Aggression

by Johnny Pain

I recently received an email from a coaching client regarding my last two posts “The Fallacy of Self Defense”, and “Self Defense and the Pooper Scooper”. He thoroughly enjoyed both bits of writing, but it sparked a concern that he had with regards to the information presented. Below is a paraphrased version of his concern. I’ve chosen to respond in article form since the concern is one that is shared by many.

“I’ve never been an aggressive person. I was a wrestler in high school, but viewed it more as an activity, not a competition. I never had the same aggression that others seemed to have. I’m concerned that my lack of an aggressive nature could prevent me from doing the types of things that you talk about in your articles”.

-B

Well B, I think that I can help you here.

It is certainly true that some people are more proactive, aggressive, and just plain alpha than others. These people certainly find it simpler to fathom acting in an asocially violent situation. This does not mean that you are screwed if you are not like them, not at all.

In order to understand why this natural aggression is not necessary, you must first understand the nature of the type of conflict that we are talking about. When you find yourself in a situation that warrants the type of action that we teach, you will have no questions as to whether or not a response is warranted. We’re talking about a kill or be killed scenario. There are no other options.

You’re not going to be diplomatic; you’re not going to be able to work the “issue” out with social skills. You just won’t have that option, and it will be very apparent.

Now let’s look at how we remove the fear from the individual, and replace it with a comforting feeling of capability.

Understand that when we are faced with violence, it is a much different situation than being challenged to a “fight” in the traditional sense. It is not a competition of any sort, and thinking of it in that manner can be a one-way ticket to the intensive care unit, or worse.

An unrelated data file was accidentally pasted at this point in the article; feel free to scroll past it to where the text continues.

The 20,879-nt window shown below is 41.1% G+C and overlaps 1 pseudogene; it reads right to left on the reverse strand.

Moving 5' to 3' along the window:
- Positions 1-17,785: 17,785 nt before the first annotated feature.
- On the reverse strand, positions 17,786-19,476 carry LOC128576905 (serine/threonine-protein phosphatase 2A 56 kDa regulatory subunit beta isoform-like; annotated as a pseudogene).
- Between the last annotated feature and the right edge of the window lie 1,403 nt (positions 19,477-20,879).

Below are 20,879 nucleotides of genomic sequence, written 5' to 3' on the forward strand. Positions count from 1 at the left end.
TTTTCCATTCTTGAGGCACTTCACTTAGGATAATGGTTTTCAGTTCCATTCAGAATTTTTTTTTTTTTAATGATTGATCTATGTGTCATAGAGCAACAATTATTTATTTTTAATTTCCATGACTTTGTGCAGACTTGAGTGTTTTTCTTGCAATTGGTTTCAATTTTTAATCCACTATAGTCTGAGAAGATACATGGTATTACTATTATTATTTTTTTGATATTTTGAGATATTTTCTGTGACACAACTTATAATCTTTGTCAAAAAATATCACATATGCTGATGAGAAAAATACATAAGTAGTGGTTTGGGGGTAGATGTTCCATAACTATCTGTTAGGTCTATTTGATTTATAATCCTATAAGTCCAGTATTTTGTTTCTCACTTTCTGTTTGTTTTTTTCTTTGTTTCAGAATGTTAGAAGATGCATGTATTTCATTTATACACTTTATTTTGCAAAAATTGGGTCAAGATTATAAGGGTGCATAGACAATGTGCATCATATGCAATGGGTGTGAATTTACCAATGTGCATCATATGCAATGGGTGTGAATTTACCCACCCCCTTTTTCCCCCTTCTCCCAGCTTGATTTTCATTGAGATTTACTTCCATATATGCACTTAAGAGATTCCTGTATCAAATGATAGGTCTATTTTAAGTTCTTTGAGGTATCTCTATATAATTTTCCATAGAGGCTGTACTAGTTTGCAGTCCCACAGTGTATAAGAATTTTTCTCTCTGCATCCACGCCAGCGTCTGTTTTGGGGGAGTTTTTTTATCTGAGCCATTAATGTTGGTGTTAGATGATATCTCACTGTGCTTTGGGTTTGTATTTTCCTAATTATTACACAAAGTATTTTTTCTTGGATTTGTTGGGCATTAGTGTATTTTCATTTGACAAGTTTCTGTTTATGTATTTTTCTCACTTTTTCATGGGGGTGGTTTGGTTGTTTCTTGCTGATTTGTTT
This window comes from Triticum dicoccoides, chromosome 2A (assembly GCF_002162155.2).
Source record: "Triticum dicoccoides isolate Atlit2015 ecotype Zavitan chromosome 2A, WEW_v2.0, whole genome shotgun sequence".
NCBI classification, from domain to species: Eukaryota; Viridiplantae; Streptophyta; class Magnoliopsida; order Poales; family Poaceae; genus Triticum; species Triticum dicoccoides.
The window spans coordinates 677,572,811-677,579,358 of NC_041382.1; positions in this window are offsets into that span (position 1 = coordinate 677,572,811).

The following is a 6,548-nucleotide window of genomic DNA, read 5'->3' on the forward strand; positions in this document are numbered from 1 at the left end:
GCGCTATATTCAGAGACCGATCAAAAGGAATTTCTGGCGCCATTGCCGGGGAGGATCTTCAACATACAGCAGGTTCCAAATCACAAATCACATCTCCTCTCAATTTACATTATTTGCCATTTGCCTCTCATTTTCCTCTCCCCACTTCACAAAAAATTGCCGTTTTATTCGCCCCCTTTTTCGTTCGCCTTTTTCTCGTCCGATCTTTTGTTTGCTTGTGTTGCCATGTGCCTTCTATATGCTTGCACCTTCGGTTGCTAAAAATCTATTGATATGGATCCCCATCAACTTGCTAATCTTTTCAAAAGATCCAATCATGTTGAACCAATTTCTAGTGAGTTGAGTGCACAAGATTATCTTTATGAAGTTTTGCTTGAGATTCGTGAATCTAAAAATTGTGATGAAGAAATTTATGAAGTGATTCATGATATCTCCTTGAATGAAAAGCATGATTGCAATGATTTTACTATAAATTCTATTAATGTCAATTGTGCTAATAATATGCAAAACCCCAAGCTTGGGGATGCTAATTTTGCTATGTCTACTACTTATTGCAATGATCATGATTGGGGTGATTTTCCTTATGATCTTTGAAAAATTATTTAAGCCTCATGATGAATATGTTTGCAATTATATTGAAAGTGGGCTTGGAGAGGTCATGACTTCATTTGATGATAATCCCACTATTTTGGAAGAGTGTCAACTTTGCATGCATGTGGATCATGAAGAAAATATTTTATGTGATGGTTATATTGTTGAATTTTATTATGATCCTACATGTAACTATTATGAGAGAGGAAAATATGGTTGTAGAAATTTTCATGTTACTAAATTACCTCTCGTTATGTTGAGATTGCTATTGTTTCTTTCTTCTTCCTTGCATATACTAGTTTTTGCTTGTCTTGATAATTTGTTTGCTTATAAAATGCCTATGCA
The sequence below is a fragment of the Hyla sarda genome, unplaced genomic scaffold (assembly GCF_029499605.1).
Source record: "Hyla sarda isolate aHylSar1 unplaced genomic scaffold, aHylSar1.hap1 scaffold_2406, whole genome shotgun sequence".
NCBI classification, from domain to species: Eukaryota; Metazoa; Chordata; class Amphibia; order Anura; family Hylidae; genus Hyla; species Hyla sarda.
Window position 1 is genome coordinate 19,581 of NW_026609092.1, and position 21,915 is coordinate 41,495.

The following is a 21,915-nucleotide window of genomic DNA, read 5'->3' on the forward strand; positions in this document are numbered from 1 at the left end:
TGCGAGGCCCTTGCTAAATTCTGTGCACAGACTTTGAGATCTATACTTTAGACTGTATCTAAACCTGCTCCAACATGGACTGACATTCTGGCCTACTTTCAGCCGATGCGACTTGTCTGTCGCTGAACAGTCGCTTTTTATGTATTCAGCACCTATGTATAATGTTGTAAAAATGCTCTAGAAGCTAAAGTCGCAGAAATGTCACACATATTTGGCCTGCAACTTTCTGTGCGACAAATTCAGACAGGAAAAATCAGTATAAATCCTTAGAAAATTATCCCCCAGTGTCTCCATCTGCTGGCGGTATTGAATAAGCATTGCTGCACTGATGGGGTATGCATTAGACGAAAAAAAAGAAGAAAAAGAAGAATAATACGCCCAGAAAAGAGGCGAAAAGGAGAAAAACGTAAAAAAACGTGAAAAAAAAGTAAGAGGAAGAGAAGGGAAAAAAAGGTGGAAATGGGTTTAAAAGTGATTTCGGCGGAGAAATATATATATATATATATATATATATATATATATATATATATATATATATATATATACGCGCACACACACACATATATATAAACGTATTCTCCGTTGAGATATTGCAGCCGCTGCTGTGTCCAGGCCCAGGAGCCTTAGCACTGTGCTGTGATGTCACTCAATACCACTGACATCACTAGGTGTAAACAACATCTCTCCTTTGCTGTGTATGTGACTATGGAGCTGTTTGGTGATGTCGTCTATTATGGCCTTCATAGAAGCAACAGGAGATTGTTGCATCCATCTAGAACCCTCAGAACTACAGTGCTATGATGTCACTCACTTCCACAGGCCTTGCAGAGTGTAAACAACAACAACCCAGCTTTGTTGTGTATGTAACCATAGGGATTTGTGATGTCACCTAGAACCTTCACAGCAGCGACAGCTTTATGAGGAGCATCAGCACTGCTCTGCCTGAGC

Imagine a big, strong, well-muscled mixed martial arts fighter standing before you. He has an icy glare in his eyes, and is telling you that he wants to pound your face in.

If you think of this situation in the context of competing with him, this situation could be terrifying. Unless you are similar in size, strength, and skill, it would most likely not fare well for you.

What is important to understand is that when dealing with real violence, we are not interested in competing with anyone on any level. Imagine the same fighter now after being sprayed in the eyes with a strong pepper spray, and busted in the knee with a baseball bat by two bystanders. He’s blinded and having difficulty breathing, and his knee is busted. Do you now feel the same doubts about your ability to “finish him”.

Of course you wouldn’t.

Why? Simple, because he is an injured man.

What we teach people to do is cause injures; traumatic injuries that disrupt the body’s ability to function, and force them to react to the trauma.

We reverse engineer the attack from the trauma that we are intent on causing the other person. We understand the pathology of the trauma. We know exactly what we are doing with regards to disrupting this person’s ability to function, and we know exactly what he will look like when he receives the trauma.

Do this for me right now, stand up, close your eyes, and imagine that a grown man has just stepped in and shin kicked you with all of his might directly in your groin. What is your body doing at that point?

If you bent your knees, brought your hands to your groin, bent at the waist, and opened your mouth, as you undoubtedly did, you’re exactly right. Now imagine that the same man has capitalized on the fact that you were forced to deal with this injury (not because of pain, but because of the spinal reflex that occurs with response to trauma) and stomped on your ankle just above the lateral malleolus (the ball on the outside of the ankle). Now that you’re crumpled up from the groin trauma, and the busted ankle, he steps over you and delivers a full power stomp onto the side of your neck, effectively causing a high cervical spine transection, and ending your life.